Author Topic: Which tires for touring?  (Read 7762 times)

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Offline dennybb

Which tires for touring?
« on: April 20, 2006, 04:06:24 pm »
I have a new Trek 520 that came with 700x32 tires, and am planning a fully supported cross country tour this summer, so I will carry very little on the bike. The guy at the bike shop suggests I change to 700x25 tires, to decrease rolling resistance.  I am inclined to try 700X28 instead.  Does anyone have some wisdom to share on this?  Also, if I change tires, which material is best?


Offline wanderingwheel

Which tires for touring?
« Reply #1 on: April 20, 2006, 05:56:27 pm »
Since you are not carrying any load, switching tires is a good idea.  I've never had much problems with flats, so I would use standard road tires, probably Michelin ProRace.  If the shop has 25's I might go for those, but 23's would be fine also.  If you still want to try wider tires due to unusually poor roads or because you are carrying extra weight, I recommend the Rivendell Roly-Polys.  

I like nice, fast tires, so I avoid heavy city/commuting tires and anything with a thick tread or thorn-proof claims.  For me, the improved ride and handling of race tires more than make up for their shorter life and lack of flat protection.

Sean


cyclesafe

  • Guest
Which tires for touring?
« Reply #2 on: April 20, 2006, 08:46:53 pm »
Make sure that your rims can accommodate a much narrower tire.  See Sheldon Brown (who else?)

http://sheldonbrown.com/tire-sizing.html

If you're not carrying anything (and you are of normal weight (BMI<25)) and you're going to always be on pavement, then you should go with a durable 23mm tire such as the Schwalbe Stelvio Plus.  I have 4000 miles on mine and they still are OK.  The also are foldable, so a spare tire can be packed away with your gear in the van.  The best source for these tires is:

http://www.biketiresdirect.com/productdetail.asp?p=SCSTP&tnum=329925&c=439645

If you're going to be carrying some weight or you are a little chunky, you might want to go with the 25mm Armadillo from Specialized.

I don't think you'll notice much difference between a 28 mm and 32 mm tire.  The Stelvio is a little heavy, but it rides very smoothly.

Oh, if youre going to be on any gravel, stay with your 32mm tires.  If I recall, the tires on your bike are Bontrager Hard Cases.  These are not such great tires.  A much higher quality 32mm tire is the Schwalbe Marathon XR:

http://schwalbetires.com/node/166/ok

This message was edited by cyclesafe on 4-20-06 @ 4:50 PM

Offline biker_james

Which tires for touring?
« Reply #3 on: April 21, 2006, 08:33:52 am »
On a long tour like that, you have no idea what road conditions you will be riding on. 23,s may be fine for 90% of the trip, but not up to the other ten percent. I've heard one tour operator recommend that even unladen you go with at least 28's. I doubt that putting 23's on a trek 520 will make it feel like a race bike anyway-it is a touring bike after all,and not one known for its sporty feel when not loaded up.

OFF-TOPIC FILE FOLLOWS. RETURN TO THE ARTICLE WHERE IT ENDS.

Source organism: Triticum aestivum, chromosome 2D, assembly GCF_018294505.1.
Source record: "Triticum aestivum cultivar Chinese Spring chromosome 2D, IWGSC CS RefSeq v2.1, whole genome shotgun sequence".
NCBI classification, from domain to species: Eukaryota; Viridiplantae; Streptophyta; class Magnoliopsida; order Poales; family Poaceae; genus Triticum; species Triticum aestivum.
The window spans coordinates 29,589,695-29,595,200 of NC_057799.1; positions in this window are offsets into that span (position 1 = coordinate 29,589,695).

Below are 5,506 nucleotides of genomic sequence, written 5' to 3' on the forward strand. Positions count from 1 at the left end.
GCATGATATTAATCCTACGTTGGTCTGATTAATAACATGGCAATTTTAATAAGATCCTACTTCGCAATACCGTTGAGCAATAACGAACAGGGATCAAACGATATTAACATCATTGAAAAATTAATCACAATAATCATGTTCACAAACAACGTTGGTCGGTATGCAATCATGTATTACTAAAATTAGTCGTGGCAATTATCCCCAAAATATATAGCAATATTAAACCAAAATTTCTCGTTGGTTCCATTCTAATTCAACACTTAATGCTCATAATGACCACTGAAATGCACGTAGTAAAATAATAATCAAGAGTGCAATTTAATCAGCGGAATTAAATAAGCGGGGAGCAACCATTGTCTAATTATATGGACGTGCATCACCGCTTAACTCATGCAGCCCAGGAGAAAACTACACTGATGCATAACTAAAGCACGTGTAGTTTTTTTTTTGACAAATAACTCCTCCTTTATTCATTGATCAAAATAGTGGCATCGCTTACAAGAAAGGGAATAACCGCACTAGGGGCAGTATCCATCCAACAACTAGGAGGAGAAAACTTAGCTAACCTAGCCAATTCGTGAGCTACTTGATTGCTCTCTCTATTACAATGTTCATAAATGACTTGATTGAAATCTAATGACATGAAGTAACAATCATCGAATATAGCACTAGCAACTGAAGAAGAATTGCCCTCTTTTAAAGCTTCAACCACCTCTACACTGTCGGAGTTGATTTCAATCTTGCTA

cyclesafe

  • Guest
Which tires for touring?
« Reply #4 on: April 21, 2006, 11:41:24 am »
Biker James makes a good point.  I think everything depends on how heavy you are (issue: pinch flats), whether you will be running into any gravel - or if you do run into gravel whether it is practical for you to walk your bike (for example going into campgrounds).  A wider tire will be more comfortable with the cost of weight and slightly higher rolling resistance (depending on inflation pressure).

One idea would be to put on 23 or 25's and then carry a wider foldable spare tire such as a 32 or 35 that you can use on your front wheel if you find yourself in gravel.  You will recover from a slip of the rear wheel, but you will be a goner if you slip with your front (most likely on gravel).  Anyway, with Hard Cases you'll need to replace your rear tire after about 1500 miles.

With my touring bike and BOB I use 28 or 32 mm on pavement, 35 and 37 mm on packed gravel roads, and 1.85 to 2.1 inch 29er knobby tires on loose gravel and dirt.

This message was edited by cyclesafe on 4-21-06 @ 7:52 AM

Offline DaveB

Which tires for touring?
« Reply #5 on: April 21, 2006, 07:08:51 pm »
As long as you are doing "fully supported" touring you are riding the same way you do at home or on your weekend rides.  You don't need a special bike or special equipment.

I've ridden a bunch of organized fully supported "tours" on my Litespeed Catalyst with 700x23 tires with no problems.  It's just like a training ride or a club ride except further from home.    

I've ridden several "credit card" tours on a Co-Motion Co-Pilot solo bike with 700x23 tires and had no problems with occasional gravel roads even carrying 20 pounds of gear.  

A fully loaded tour with 40 or more pounds of gear on front and rear panniers would be a different story but supported tours need little in the way of specific tour equipment.  


Offline Beep!Beep!

Which tires for touring?
« Reply #6 on: May 17, 2006, 11:04:05 am »
What about these from Wiggle.co.uk?  
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Offline smh_bike

Which tires for touring?
« Reply #7 on: May 18, 2006, 02:16:13 am »
I have Continental Travel-Contacts on my Cannondale T-2000 touring bike.
I can recommend them highly.

This message was edited by smh_bike on 5-17-06 @ 10:18 PM

Offline driftlessregion

Which tires for touring?
« Reply #8 on: May 23, 2006, 12:14:46 am »
700/25 is a great compromise. A little more secure than 23's and not sluggish like 32's. When I pull the BOB I put on the 32's, otherwise it is 25 on the same rim. Check with your bike shop regarding compatibility of tires on your rims.  Despite being a touring bike the tire makes a big difference in how it feels.